It was recently announced that a ghost story written by H.G. Wells — one never before published and virtually forgotten — was discovered at the University of Illinois. The story, “The Haunted Ceiling,” involves a man harassed by the vision of a woman with her throat slit, which appears on his ceiling. The creepy tale will finally be published in an upcoming issue of The Strand.
Now, when one thinks of H.G. Wells, one probably thinks next of science fiction (or “scientific romance,” as Wells himself was wont to call it). He also wrote a fair amount of what can be called supernatural fiction. Perhaps not surprisingly given Wells’ level of creativity, a lot of this branch of his writing is not at all traditional supernatural fiction. I only know of two other works that come within the range of what can be called ghost stories: “The Red Room” (1896) and “The Inexperienced Ghost” (1902).
That later story is a humorous one. The earlier one is very serious — and it features a protagonist who qualifies as a ghost hunter character. The same character also serves as narrator, and Wells only provides the bare bones of information about him. Perhaps tales of a skeptic hoping to debunk rumors of ghosts had become so routine by 1896 that the author didn’t feel the need to give much exposition.
Exactly what motivated the narrator’s interest in the haunted “great red room of Lorraine Castle” and how he got permission to investigate it are never explained. The narrator does mention an earlier investigation conducted by his “predecessor,” a young duke who died in the effort. Does this mean he inherited the house from the duke, or was that duke just the previous investigator of the strange room? Or is the narrator investigating the duke’s death? Perhaps this absence of exposition helps explain why “The Red Room” jumps to a level of anxiety at the very start, when that narrator interviews the keepers of the castle. It’s these residents, twisted and decrepit with age, who become a source of fear.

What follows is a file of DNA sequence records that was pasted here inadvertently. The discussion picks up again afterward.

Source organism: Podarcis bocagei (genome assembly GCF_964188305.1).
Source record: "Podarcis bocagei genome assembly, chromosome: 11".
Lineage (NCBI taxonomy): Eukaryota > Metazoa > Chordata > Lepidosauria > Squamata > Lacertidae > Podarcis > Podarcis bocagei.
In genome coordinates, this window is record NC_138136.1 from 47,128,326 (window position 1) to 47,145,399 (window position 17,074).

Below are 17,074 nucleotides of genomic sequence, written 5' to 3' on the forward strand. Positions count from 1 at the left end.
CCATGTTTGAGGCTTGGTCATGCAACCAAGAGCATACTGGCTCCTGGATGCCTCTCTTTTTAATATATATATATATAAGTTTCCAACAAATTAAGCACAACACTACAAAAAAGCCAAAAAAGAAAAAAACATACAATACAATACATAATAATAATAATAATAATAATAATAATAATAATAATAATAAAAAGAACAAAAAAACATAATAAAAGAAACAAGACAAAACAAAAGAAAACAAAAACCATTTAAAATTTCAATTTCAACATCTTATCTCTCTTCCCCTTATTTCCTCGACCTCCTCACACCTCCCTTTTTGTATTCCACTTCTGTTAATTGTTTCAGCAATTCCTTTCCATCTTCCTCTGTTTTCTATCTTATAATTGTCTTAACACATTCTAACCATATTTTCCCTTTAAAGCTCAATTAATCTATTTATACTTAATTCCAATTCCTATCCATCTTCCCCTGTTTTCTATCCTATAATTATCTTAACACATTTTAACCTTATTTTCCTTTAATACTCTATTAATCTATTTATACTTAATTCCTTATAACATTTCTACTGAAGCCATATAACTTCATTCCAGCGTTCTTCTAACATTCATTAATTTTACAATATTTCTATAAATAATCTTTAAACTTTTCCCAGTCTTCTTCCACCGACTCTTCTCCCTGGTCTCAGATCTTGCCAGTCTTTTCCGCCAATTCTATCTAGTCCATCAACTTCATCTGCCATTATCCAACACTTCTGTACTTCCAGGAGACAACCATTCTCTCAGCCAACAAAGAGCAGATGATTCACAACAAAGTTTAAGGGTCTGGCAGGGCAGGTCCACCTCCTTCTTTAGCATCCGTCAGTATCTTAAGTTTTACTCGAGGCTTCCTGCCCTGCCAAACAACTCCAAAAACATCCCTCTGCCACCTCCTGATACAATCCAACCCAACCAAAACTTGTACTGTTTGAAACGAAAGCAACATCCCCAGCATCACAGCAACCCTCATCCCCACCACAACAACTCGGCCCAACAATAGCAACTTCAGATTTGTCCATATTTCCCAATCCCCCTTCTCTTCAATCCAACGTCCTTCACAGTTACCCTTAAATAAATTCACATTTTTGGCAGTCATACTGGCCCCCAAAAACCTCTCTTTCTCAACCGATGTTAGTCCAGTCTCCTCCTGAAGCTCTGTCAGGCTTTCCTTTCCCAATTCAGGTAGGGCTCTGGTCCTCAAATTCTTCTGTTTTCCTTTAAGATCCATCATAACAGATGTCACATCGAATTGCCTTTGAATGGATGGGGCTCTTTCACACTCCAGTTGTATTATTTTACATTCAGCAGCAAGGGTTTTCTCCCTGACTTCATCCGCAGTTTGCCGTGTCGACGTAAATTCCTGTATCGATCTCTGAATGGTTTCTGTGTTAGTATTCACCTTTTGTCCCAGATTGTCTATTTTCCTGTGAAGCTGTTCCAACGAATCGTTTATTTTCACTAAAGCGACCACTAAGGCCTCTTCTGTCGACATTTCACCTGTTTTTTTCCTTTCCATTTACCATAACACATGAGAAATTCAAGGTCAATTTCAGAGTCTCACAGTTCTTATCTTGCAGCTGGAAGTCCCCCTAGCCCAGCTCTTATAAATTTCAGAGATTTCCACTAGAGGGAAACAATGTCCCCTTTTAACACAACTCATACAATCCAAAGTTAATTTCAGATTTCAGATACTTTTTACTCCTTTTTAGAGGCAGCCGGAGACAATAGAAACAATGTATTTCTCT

One thing we do know about our mysterious narrator is he’s armed — and his careful and “systematic investigation” of the red room make him, at least, an amateur occult detective as well as a ghost hunter. In fact, this story is included on both my Chronological Bibliography of Early Occult Detectives and The Legacy of Ghost Hunter Fiction.
Now, of course, I’m not about to tell you what the narrator discovers is haunting the red room. A ghost or something else? Rest assured, Wells does not give a traditional explanation. Considering that candles were repeatedly extinguished, though, we know that the invisible culprit is both supernatural — and downright unpleasant. In a very basic way, Wells’ “The Red Room” is like Rudyard Kipling’s “The House Surgeon,” another story that fits both of my bibliographies. Though Kipling’s narrator is more fleshed out, what both ghost hunter/occult detective characters find in their respective haunted rooms is something that very much bedevils us all.
You can find Wells’ “The Red Room” and Kipling’s “The House Surgeon” along with 26 other classic works of ghost hunter fiction in Those Who Haunt Ghosts: A Century of Ghost Hunter Fiction, published by Coachwhip Publications and edited by me. It’s available at Barnes & Noble and at Amazon-US or Amazon-UK.